Claims Based Identity in SharePoint 2010
These are some notes from a conceptual session today at the SharePoint Conference 2009 in Las Vegas delivered by Venke Veeraraghavan from Microsoft. The notes are as organized as I can make them while I’m sitting here in the room, but they will of course not be as polished as I’d like them to be. I’ve decided to err on the side of more information – less polish. There is a later session that focuses on implementation details, so there will be more specific notes to follow.
Claims Based Identity is similar to Kerberos in many respects, but it extends similar benefits (and more) to non-Windows accounts. It involves a trusted authority issuing a token (like a ticket) to a user as they log in. This token can then be used to authorize access to whatever other system trusts the same authority. From a SharePoint perspective, it is basically a way to offload / delegate the management of user accounts, profiles, and authentication for your portal users to a third-party. It is a not a replacement for FBA, but a framework under which FBA can be one of the methods used to authenticate and authorize users. Since Claims Based Identity is a flexible, framework based on standard SAML tokens – SharePoint doesn’t have to write compatibility with external protocols or identity providers.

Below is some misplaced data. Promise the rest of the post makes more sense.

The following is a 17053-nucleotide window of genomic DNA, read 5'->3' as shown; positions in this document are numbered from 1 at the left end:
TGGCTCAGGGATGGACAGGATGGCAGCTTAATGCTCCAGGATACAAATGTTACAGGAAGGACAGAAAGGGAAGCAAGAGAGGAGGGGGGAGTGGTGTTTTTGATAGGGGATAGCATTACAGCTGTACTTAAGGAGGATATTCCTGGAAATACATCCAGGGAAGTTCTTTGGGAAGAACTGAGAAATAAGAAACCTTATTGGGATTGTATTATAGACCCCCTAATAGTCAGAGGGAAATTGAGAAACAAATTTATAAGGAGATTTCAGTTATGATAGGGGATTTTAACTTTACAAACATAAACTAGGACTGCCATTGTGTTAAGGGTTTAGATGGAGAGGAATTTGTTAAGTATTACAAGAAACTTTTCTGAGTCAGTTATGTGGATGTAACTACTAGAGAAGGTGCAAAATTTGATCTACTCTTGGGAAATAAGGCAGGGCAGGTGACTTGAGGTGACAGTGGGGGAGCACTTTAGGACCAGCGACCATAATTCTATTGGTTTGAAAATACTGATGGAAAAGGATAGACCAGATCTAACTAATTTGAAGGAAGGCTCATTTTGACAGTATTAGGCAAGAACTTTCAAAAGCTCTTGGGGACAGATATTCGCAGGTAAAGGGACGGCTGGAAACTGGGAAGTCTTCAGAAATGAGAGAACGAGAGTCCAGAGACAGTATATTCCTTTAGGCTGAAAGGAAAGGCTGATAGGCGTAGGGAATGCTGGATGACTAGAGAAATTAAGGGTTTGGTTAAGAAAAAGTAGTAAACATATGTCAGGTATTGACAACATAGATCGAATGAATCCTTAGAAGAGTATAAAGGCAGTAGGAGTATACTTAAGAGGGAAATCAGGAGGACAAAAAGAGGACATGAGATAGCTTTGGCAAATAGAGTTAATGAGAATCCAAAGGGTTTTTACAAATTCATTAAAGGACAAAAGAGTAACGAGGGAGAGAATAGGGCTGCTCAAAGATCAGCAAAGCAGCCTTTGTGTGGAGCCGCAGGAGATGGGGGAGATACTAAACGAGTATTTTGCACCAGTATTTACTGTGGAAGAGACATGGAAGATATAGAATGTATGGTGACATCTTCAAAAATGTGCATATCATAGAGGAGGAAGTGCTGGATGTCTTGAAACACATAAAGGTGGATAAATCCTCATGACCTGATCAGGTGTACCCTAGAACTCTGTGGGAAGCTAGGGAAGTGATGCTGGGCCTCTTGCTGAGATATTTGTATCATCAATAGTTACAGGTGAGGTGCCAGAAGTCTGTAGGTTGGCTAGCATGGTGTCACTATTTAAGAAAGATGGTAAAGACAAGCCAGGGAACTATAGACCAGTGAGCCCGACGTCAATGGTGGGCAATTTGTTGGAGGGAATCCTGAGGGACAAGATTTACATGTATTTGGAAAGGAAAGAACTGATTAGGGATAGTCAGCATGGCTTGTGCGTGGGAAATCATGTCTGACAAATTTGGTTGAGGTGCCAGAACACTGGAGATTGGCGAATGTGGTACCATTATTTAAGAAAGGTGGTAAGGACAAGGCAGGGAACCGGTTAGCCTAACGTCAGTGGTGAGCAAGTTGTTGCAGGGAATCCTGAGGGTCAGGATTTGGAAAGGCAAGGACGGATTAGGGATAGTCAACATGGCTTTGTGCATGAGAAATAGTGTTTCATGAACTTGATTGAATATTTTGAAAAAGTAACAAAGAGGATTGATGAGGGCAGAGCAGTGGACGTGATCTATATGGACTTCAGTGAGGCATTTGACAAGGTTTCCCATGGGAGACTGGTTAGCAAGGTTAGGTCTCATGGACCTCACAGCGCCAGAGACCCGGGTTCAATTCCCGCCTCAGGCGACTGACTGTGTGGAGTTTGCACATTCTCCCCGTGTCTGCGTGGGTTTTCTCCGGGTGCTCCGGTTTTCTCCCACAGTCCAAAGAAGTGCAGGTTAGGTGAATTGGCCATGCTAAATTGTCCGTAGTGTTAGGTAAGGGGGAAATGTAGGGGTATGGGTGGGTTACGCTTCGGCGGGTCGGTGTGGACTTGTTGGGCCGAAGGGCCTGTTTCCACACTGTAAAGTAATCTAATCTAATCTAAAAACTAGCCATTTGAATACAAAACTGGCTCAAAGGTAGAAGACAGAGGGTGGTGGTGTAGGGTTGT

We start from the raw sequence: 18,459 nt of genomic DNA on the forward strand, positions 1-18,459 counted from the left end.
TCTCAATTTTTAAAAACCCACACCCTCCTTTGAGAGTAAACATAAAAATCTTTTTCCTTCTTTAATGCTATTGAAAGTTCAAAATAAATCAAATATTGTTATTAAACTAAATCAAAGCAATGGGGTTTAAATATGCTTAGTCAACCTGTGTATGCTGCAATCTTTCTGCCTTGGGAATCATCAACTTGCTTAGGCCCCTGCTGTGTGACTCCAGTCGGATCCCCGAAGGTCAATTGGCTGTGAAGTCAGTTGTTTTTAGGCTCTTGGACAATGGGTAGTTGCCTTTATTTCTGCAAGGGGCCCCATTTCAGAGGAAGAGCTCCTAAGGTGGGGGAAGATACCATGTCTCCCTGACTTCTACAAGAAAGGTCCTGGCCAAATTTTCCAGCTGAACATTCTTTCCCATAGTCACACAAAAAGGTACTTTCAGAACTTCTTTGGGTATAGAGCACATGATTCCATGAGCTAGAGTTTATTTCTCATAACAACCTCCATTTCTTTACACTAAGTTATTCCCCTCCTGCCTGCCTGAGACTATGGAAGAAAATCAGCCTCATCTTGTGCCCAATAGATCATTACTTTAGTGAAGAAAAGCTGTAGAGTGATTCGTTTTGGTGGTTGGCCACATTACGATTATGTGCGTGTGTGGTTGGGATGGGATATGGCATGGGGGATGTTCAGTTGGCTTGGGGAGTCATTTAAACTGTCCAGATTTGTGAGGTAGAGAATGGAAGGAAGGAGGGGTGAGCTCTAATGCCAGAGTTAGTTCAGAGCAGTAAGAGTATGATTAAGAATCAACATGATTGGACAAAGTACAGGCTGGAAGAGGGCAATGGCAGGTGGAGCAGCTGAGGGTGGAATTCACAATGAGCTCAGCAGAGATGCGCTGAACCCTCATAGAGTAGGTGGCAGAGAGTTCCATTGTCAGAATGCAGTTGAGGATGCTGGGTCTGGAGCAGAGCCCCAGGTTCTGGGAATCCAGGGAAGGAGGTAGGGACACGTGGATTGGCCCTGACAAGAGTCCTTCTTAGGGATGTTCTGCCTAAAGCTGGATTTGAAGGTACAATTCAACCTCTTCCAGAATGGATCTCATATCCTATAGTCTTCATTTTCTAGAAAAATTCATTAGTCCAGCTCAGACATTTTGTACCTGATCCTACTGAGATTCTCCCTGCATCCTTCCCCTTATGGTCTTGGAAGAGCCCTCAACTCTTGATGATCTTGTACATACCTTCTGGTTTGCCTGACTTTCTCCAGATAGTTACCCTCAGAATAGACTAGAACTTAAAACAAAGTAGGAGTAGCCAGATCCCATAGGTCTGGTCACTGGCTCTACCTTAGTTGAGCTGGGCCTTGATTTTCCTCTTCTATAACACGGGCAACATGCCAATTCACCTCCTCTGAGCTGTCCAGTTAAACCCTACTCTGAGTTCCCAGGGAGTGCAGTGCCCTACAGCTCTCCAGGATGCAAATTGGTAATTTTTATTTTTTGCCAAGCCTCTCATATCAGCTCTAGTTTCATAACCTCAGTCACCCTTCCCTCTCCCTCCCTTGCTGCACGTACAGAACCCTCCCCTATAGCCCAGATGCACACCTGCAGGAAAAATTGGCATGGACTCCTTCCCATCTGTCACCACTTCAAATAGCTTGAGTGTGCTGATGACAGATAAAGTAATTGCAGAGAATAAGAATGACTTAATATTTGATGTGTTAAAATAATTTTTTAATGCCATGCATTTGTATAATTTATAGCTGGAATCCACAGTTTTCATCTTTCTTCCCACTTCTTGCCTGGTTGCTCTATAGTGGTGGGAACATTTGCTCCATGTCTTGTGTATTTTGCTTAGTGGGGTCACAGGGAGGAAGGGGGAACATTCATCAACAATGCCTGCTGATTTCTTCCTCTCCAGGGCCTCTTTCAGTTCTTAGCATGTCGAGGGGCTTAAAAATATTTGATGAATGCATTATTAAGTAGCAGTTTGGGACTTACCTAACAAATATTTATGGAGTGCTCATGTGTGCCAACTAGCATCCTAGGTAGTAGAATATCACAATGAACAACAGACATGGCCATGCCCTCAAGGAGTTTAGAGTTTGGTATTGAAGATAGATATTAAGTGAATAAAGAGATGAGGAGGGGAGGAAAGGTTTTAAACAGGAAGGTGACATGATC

SharePoint 2010 is also now able to assign access permissions based on claims (roughly parallel to attributes) as read from the token. That’s a lot more flexibility than we used to have. It seems similar to what we found when working with the Audience Targeting features in 2007, where we could dynamically filter items based on profile properties. Those prior features were not truly for security – just filtering. Now, claims allow us to apply actual permissions based on similar criteria instead of strictly using users and groups.
Office client applications are now also able to support non-Windows Integrated Authentication.
There are 2 Important Identity Problems in SharePoint
There are 2 modes for authentication in SharePoint 2010:
- Classic (NT Token) or
- Claims (NT Token | FBA, SAL, LDAP… | SAML Token)
Claims creates a SAML token based on the sign-in, that contains the user’s identity
An IP-STS (Identity Provider Security Token Service) processes logins and manages attributes. It creates a token and passes it to the user for them to present to the SharePoint STS.
The SharePoint STS (Security Token Service) verifies that the IP-STS creating the token (or FBA login) is trusted by SharePoint as configured by the farm administrators. It then issues its own token incorporating the identity information from the first, and also adds whatever SharePoint-specific attributes might be necessary or desired.
How do we use the identity outside of SharePoint?
- LOB systems
- External partner services
- Separate SharePoint farms
Claims allow us to accomplish more portability than Kerberos does. Especially now with the Service Application Architecture, this enables much easier and more efficient ways to share services granularly across farms. The SharePoint STS runs on every WFE and App server, and examines / trusts the STS on other servers as configured.
In Beta2, Claims will be partially supported. Here’s the list of what IS included:
- FBA-Claims + Anonymous
The following modes will NOT be ready yet:
- Windows Claims
These modes should be included in the RTM version.